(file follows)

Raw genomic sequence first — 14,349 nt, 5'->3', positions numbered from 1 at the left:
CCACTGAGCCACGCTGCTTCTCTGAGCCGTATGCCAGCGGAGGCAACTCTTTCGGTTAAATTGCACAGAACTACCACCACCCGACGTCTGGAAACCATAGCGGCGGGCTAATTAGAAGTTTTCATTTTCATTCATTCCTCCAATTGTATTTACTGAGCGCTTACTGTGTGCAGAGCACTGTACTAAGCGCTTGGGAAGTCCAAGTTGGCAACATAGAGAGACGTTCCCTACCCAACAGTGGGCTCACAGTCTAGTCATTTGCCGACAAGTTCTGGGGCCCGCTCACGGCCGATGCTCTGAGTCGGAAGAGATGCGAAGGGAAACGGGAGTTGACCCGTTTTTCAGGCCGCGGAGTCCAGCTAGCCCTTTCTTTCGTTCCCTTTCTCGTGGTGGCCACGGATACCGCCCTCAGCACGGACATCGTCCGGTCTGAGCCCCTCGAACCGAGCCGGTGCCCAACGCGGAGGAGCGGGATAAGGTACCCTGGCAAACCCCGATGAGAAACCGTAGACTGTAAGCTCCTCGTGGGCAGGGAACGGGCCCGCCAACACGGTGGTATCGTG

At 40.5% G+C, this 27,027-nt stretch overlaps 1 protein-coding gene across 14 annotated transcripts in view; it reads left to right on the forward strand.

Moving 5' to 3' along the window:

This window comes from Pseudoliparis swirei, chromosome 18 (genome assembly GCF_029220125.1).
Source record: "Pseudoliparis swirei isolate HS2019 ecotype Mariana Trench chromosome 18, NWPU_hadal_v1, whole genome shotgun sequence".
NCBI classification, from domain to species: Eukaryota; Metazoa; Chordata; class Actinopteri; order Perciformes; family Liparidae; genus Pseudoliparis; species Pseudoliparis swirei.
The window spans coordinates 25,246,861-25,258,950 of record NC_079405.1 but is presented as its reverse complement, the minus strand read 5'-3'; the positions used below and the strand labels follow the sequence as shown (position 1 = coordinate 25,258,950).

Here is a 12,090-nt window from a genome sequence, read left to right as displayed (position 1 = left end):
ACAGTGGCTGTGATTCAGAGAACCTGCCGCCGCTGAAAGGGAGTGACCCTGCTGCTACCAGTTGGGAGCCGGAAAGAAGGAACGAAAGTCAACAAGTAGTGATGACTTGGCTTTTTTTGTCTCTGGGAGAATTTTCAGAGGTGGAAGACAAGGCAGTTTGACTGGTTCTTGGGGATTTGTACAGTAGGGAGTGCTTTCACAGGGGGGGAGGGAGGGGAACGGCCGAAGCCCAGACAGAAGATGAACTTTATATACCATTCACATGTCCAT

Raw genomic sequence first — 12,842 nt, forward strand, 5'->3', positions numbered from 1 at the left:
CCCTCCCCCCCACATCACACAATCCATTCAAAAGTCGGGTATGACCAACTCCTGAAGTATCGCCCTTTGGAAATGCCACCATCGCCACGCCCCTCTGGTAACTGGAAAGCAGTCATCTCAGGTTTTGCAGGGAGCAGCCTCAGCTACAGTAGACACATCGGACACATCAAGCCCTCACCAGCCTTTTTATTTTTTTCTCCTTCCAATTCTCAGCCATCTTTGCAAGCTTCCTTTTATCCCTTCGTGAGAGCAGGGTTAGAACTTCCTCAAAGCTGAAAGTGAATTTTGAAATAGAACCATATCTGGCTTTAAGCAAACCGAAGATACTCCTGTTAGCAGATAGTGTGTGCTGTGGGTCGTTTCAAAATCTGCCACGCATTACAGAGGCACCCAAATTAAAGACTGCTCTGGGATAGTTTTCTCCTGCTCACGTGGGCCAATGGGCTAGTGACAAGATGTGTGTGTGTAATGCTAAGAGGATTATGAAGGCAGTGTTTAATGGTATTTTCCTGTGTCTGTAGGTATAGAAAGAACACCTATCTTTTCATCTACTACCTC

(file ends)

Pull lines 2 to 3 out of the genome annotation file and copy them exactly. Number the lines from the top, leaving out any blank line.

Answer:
CCACTGAGCCACGCTGCTTCTCTGAGCCGTATGCCAGCGGAGGCAACTCTTTCGGTTAAATTGCACAGAACTACCACCACCCGACGTCTGGAAACCATAGCGGCGGGCTAATTAGAAGTTTTCATTTTCATTCATTCCTCCAATTGTATTTACTGAGCGCTTACTGTGTGCAGAGCACTGTACTAAGCGCTTGGGAAGTCCAAGTTGGCAACATAGAGAGACGTTCCCTACCCAACAGTGGGCTCACAGTCTAGTCATTTGCCGACAAGTTCTGGGGCCCGCTCACGGCCGATGCTCTGAGTCGGAAGAGATGCGAAGGGAAACGGGAGTTGACCCGTTTTTCAGGCCGCGGAGTCCAGCTAGCCCTTTCTTTCGTTCCCTTTCTCGTGGTGGCCACGGATACCGCCCTCAGCACGGACATCGTCCGGTCTGAGCCCCTCGAACCGAGCCGGTGCCCAACGCGGAGGAGCGGGATAAGGTACCCTGGCAAACCCCGATGAGAAACCGTAGACTGTAAGCTCCTCGTGGGCAGGGAACGGGCCCGCCAACACGGTGGTATCGTG

At 40.5% G+C, this 27,027-nt stretch overlaps 1 protein-coding gene across 14 annotated transcripts in view; it reads left to right on the forward strand.